In today's Cumberland Times News, there is an article on what is fast becoming my favorite topic, the decriminalization of marijuana in Maryland. Senator Jamie Raskin, D - Montgomery County, is sponsoring the Marijuana Control Act of 2014 along with Delegate Curtis Andersen, D - Baltimore. Last week, Governor O'Malley said that he is opposed to legalizing marijuana in Maryland, citing that it remains a gateway to harmful activity. Delegate Anderson countered with "studies now show that marijuana is no longer dangerous" and that "it's not the addictive drug that we have been led to believe that it is.” Sen. Raskin said that marijuana is a gateway drug in a whole different respect. He said that a marijuana arrest could prevent young people from getting jobs or getting into school.
Advocates say a lot of things in order to get their message out, and obviously Del. Anderson believes whatever they say. I, on the other hand, will stick with research in the health field that marijuana is addictive and can be a gateway drug as well as my personal experience. When I arrived at college at the beginning of my freshman year, alcohol was the preferred "high of choice." By October, it was smoking marijuana (which is as far as I got and all that it did was make me throw up). By December, it was hash being smoked by my fellow students. After Christmas break, Quaaludes were the high of choice; and by the end of the school year, cocaine was being introduced. It was interesting, those students who were really into the Quaaludes and eventually cocaine never returned for the next school year. Also by the second year, no one could afford drugs, especially when you could get a six-pack of Valley Forge beer for $1.10.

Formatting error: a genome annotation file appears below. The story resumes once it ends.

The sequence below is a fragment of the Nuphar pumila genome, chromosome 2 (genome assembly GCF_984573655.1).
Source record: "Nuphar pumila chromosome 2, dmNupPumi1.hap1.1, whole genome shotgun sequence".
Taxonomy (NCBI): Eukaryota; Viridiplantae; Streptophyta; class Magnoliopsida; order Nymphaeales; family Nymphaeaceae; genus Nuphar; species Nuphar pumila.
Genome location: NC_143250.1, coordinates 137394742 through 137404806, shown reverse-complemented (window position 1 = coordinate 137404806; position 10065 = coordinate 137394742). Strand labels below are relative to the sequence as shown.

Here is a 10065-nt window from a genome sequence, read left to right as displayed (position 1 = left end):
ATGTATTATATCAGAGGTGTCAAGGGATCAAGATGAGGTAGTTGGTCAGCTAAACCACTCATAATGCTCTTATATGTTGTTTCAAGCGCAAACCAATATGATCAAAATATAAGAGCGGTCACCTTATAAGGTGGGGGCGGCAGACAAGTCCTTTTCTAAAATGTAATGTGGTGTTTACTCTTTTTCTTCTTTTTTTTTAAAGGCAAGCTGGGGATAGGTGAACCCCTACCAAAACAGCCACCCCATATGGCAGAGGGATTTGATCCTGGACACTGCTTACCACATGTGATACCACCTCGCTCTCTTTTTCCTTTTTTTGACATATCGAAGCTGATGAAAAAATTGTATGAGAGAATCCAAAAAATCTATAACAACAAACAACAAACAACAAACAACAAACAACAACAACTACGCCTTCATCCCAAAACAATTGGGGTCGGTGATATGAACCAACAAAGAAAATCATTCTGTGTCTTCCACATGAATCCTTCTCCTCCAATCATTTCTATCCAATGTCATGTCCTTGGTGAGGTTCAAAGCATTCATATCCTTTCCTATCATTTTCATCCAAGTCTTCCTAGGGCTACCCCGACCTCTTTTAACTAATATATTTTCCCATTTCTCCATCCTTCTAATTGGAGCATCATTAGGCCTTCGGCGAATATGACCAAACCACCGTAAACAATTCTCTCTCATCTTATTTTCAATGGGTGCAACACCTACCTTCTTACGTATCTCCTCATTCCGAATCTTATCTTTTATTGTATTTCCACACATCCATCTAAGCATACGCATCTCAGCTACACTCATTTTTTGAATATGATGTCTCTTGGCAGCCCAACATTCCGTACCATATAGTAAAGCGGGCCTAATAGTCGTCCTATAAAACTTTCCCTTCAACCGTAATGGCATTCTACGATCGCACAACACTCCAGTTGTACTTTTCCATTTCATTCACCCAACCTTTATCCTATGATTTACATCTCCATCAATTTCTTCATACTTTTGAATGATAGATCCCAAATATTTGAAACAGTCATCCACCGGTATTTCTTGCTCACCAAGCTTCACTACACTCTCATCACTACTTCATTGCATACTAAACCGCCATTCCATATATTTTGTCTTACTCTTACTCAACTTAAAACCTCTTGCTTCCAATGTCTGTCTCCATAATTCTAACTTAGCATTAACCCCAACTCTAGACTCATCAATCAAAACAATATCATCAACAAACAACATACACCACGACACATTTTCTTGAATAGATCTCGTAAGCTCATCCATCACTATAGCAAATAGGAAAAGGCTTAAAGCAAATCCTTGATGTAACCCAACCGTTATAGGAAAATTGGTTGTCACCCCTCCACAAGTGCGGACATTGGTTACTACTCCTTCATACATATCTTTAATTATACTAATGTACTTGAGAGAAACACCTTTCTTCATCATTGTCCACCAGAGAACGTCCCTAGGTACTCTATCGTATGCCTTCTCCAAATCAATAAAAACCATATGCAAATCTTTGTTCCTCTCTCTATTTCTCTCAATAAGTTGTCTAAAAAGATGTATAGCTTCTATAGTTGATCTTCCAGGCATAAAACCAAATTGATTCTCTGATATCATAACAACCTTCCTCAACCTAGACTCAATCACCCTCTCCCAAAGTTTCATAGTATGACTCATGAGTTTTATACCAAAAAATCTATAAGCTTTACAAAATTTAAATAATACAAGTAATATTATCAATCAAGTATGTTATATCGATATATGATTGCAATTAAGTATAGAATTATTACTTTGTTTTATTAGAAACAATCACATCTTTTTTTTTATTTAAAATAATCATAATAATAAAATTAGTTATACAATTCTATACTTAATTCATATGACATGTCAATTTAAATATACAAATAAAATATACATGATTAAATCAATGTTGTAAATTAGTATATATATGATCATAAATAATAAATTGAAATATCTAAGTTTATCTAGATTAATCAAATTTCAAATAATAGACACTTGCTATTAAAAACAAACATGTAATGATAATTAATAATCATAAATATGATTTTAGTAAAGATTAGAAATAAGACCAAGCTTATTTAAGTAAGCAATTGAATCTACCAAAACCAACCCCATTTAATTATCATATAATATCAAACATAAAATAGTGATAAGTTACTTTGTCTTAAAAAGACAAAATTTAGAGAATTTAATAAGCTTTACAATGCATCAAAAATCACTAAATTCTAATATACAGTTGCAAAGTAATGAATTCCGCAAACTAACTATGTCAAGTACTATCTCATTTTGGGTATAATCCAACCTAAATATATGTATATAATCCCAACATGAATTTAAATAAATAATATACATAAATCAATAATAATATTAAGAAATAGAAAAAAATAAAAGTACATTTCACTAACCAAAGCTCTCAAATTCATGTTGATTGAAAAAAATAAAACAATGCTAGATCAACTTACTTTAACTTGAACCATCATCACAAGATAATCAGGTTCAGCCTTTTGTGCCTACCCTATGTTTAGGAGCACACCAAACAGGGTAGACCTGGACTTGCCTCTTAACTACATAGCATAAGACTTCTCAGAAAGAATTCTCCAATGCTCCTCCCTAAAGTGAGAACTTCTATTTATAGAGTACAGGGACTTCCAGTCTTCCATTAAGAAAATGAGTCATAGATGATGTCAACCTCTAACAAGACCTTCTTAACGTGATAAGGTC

I don't think that behaviors have changed that much and isn't the THC component of marijuana much stronger than it was 30 years ago?
I continue to have a great deal of trouble with legalizing marijuana, taxing it and supporting education programs, school construction, all day kindergarten and ALCOHOL treatment programs. What's next in order to keep our youth out of jail-- that we will find what is an acceptable amount of cocaine or crystal meth and legalize it too?
Then there is President Obama, who said recently that he supports limited legalization of marijuana because it could help reduce the number of African American and Latino men who are jailed for drug offenses. There are a whole lot of other initiatives that could be pursued instead of legalizing marijuana to keep these men out of jail. I wonder if anyone would consider legalization of the other drugs that may result in a higher number of arrests for Asians, whites or American Indians? That's how ridiculous these arguments really are.